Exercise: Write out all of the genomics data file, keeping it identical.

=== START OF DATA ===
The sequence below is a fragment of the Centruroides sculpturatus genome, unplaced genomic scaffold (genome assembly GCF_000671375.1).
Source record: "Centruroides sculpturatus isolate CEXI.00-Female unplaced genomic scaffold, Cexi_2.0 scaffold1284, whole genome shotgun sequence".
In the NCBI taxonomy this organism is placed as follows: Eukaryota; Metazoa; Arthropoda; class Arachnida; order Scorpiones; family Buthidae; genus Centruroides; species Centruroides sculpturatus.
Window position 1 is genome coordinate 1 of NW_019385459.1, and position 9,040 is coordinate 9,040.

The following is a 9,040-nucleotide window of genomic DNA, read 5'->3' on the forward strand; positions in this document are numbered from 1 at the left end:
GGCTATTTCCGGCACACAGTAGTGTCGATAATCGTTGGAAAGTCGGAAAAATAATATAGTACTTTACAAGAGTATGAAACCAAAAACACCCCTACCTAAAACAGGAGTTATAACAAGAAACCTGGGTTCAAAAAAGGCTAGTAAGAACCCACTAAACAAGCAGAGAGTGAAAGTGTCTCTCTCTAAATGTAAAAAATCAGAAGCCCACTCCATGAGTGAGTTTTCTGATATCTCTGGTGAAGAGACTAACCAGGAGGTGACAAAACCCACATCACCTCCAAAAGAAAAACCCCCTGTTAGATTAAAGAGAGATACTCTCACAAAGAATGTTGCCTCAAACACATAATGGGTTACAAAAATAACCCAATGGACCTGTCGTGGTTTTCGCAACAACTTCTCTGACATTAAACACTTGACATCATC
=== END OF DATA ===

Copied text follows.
The sequence below is a fragment of the Centruroides sculpturatus genome, unplaced genomic scaffold (genome assembly GCF_000671375.1).
Source record: "Centruroides sculpturatus isolate CEXI.00-Female unplaced genomic scaffold, Cexi_2.0 scaffold1284, whole genome shotgun sequence".
In the NCBI taxonomy this organism is placed as follows: Eukaryota; Metazoa; Arthropoda; class Arachnida; order Scorpiones; family Buthidae; genus Centruroides; species Centruroides sculpturatus.
Window position 1 is genome coordinate 1 of NW_019385459.1, and position 9,040 is coordinate 9,040.

The following is a 9,040-nucleotide window of genomic DNA, read 5'->3' on the forward strand; positions in this document are numbered from 1 at the left end:
GGCTATTTCCGGCACACAGTAGTGTCGATAATCGTTGGAAAGTCGGAAAAATAATATAGTACTTTACAAGAGTATGAAACCAAAAACACCCCTACCTAAAACAGGAGTTATAACAAGAAACCTGGGTTCAAAAAAGGCTAGTAAGAACCCACTAAACAAGCAGAGAGTGAAAGTGTCTCTCTCTAAATGTAAAAAATCAGAAGCCCACTCCATGAGTGAGTTTTCTGATATCTCTGGTGAAGAGACTAACCAGGAGGTGACAAAACCCACATCACCTCCAAAAGAAAAACCCCCTGTTAGATTAAAGAGAGATACTCTCACAAAGAATGTTGCCTCAAACACATAATGGGTTACAAAAATAACCCAATGGACCTGTCGTGGTTTTCGCAACAACTTCTCTGACATTAAACACTTGACATCATC